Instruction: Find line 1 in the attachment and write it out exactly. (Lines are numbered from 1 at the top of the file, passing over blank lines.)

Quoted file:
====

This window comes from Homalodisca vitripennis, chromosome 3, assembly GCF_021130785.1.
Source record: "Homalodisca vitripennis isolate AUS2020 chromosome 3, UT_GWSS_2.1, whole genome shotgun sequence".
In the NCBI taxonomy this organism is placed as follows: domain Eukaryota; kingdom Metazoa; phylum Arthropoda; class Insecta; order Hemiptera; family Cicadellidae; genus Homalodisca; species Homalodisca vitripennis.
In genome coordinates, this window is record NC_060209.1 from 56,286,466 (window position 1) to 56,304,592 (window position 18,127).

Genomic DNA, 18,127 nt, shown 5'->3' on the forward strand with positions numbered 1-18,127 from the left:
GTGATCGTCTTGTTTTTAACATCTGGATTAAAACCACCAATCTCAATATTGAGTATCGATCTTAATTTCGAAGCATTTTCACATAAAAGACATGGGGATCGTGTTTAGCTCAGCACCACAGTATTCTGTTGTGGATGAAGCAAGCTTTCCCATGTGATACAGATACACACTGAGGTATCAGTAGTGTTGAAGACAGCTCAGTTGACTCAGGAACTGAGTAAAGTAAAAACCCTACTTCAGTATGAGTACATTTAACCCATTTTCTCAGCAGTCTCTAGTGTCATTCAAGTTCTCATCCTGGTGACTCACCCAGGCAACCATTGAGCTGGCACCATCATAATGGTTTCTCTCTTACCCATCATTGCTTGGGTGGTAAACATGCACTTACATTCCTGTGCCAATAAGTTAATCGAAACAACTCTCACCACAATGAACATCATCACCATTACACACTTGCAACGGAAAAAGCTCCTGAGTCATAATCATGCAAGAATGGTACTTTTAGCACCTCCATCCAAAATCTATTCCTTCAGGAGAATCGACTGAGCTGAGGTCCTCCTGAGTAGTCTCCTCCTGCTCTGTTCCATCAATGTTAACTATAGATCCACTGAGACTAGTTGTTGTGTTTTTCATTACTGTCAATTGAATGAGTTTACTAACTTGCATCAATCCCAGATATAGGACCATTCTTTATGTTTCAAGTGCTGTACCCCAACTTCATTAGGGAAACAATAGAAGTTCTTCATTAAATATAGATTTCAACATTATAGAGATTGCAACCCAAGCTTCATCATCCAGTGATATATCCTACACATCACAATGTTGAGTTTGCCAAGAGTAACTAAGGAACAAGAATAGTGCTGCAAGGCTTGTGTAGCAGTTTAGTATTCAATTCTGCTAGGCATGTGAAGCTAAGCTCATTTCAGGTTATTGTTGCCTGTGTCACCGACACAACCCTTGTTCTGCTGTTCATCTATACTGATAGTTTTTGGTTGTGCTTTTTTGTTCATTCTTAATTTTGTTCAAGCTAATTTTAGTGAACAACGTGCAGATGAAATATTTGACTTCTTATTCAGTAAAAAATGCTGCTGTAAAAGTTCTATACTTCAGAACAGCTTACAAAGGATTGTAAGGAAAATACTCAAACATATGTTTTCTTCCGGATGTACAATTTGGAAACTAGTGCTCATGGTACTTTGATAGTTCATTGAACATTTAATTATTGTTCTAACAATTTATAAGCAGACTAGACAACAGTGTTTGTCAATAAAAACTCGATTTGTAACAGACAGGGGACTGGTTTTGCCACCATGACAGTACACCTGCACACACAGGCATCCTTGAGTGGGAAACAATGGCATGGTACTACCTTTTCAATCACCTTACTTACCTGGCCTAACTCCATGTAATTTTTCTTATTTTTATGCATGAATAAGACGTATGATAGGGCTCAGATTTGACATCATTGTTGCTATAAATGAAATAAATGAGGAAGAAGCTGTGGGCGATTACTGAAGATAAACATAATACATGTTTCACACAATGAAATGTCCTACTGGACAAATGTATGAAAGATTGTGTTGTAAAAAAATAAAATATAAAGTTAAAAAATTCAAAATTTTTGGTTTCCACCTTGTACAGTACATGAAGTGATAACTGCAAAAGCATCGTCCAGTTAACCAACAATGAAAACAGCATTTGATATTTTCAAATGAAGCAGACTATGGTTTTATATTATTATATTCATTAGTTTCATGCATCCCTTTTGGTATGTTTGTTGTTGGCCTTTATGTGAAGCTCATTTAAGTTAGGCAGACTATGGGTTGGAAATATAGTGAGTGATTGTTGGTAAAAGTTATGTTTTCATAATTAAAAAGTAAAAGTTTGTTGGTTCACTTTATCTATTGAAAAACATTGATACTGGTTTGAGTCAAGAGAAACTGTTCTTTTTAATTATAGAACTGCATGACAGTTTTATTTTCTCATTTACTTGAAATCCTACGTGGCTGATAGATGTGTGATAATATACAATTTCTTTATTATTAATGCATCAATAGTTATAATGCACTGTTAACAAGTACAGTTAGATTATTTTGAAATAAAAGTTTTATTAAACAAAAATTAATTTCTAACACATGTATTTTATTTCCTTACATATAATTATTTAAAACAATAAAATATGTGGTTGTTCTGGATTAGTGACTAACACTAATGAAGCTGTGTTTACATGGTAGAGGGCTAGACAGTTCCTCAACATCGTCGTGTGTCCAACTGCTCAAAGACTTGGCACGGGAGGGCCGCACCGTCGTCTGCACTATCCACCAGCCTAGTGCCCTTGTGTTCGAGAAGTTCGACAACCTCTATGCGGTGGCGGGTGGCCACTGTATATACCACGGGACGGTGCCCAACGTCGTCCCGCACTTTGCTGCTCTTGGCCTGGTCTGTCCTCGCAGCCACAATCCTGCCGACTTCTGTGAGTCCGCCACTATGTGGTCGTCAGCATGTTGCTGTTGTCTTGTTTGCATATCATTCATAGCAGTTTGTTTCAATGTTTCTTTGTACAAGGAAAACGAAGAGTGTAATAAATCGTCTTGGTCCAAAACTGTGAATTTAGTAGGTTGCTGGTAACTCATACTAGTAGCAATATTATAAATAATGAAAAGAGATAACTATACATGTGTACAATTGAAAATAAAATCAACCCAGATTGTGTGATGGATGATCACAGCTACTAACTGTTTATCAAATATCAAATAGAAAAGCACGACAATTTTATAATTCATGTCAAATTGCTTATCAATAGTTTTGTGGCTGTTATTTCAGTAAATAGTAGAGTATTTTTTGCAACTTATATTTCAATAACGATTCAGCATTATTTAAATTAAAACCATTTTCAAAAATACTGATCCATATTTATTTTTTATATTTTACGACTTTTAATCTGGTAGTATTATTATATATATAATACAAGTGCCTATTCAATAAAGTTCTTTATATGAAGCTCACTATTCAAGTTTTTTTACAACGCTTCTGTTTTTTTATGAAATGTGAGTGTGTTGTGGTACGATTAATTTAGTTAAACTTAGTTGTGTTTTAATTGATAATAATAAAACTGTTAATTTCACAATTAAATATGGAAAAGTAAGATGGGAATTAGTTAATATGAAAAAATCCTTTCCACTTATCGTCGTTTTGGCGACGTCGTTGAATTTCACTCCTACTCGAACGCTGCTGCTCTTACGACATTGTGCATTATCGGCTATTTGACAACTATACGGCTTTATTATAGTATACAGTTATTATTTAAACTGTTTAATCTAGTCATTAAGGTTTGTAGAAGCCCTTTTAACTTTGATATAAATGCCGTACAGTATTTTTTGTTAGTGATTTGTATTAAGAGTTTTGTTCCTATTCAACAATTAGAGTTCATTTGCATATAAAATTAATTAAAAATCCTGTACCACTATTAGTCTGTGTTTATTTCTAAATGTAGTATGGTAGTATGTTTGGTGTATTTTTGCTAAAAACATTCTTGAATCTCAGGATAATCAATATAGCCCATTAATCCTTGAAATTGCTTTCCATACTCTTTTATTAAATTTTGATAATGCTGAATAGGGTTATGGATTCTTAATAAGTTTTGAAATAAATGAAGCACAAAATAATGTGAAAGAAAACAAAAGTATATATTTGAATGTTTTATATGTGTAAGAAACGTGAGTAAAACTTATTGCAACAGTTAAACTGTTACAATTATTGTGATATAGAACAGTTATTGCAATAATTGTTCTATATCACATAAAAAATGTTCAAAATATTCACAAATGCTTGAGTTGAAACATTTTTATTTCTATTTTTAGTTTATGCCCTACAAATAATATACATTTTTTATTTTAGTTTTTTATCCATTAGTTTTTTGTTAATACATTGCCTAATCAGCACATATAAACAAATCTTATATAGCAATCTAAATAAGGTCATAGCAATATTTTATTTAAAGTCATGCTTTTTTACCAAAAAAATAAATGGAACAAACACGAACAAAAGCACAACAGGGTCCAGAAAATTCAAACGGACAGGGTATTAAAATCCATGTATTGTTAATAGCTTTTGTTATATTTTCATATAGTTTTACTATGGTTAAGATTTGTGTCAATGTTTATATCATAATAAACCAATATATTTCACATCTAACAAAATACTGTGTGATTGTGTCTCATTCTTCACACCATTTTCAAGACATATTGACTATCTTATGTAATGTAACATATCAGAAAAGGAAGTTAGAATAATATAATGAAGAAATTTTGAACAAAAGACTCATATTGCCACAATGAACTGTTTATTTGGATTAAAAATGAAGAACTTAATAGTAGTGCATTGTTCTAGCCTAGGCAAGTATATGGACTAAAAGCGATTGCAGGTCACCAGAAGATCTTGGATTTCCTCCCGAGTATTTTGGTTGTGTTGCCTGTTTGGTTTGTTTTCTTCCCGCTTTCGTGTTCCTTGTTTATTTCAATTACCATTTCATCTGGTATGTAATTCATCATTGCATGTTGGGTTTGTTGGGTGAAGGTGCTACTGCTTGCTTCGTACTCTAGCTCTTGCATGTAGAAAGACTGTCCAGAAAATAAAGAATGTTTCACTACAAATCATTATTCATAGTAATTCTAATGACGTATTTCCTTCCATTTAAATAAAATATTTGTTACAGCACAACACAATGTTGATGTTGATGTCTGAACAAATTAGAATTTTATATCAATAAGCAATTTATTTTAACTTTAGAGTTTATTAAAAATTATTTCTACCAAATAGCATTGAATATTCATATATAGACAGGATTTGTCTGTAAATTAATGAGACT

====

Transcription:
This window comes from Homalodisca vitripennis, chromosome 3, assembly GCF_021130785.1.